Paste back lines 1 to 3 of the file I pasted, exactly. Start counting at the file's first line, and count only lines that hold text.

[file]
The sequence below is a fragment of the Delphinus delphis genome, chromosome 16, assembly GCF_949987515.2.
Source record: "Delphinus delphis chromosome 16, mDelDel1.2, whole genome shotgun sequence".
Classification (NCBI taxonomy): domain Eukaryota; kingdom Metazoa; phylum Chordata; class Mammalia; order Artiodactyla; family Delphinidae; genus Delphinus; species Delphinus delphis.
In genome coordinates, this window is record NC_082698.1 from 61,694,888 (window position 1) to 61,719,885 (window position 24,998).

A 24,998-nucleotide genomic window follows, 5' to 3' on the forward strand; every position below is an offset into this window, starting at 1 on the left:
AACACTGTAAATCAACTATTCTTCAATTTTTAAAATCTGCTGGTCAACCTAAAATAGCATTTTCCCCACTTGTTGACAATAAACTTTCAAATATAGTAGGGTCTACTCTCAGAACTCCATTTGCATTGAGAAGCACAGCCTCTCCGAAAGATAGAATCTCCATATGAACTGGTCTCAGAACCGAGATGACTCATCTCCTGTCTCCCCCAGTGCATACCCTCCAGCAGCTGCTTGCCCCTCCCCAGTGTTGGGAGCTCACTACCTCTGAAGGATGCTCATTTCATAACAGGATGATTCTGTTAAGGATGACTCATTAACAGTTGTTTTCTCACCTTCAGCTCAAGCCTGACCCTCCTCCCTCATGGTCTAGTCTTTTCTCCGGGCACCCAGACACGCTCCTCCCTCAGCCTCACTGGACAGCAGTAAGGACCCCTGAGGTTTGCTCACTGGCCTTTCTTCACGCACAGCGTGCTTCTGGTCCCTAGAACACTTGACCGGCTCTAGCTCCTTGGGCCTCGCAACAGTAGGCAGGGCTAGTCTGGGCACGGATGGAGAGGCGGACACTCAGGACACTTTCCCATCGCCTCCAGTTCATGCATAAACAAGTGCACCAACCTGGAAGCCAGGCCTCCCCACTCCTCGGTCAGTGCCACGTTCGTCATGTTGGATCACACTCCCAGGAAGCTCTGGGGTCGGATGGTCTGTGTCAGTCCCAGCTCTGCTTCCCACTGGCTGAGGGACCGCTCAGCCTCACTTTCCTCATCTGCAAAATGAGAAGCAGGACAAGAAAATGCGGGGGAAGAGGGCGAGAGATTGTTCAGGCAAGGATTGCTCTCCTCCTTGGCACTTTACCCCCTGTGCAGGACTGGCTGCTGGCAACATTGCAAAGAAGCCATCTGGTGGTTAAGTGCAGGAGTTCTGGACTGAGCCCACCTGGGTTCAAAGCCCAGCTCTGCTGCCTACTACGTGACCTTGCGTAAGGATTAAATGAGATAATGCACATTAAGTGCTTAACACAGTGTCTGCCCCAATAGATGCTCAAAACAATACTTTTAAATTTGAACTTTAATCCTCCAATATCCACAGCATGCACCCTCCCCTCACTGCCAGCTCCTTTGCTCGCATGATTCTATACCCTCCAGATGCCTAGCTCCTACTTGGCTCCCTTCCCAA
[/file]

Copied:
The sequence below is a fragment of the Delphinus delphis genome, chromosome 16, assembly GCF_949987515.2.
Source record: "Delphinus delphis chromosome 16, mDelDel1.2, whole genome shotgun sequence".
Classification (NCBI taxonomy): domain Eukaryota; kingdom Metazoa; phylum Chordata; class Mammalia; order Artiodactyla; family Delphinidae; genus Delphinus; species Delphinus delphis.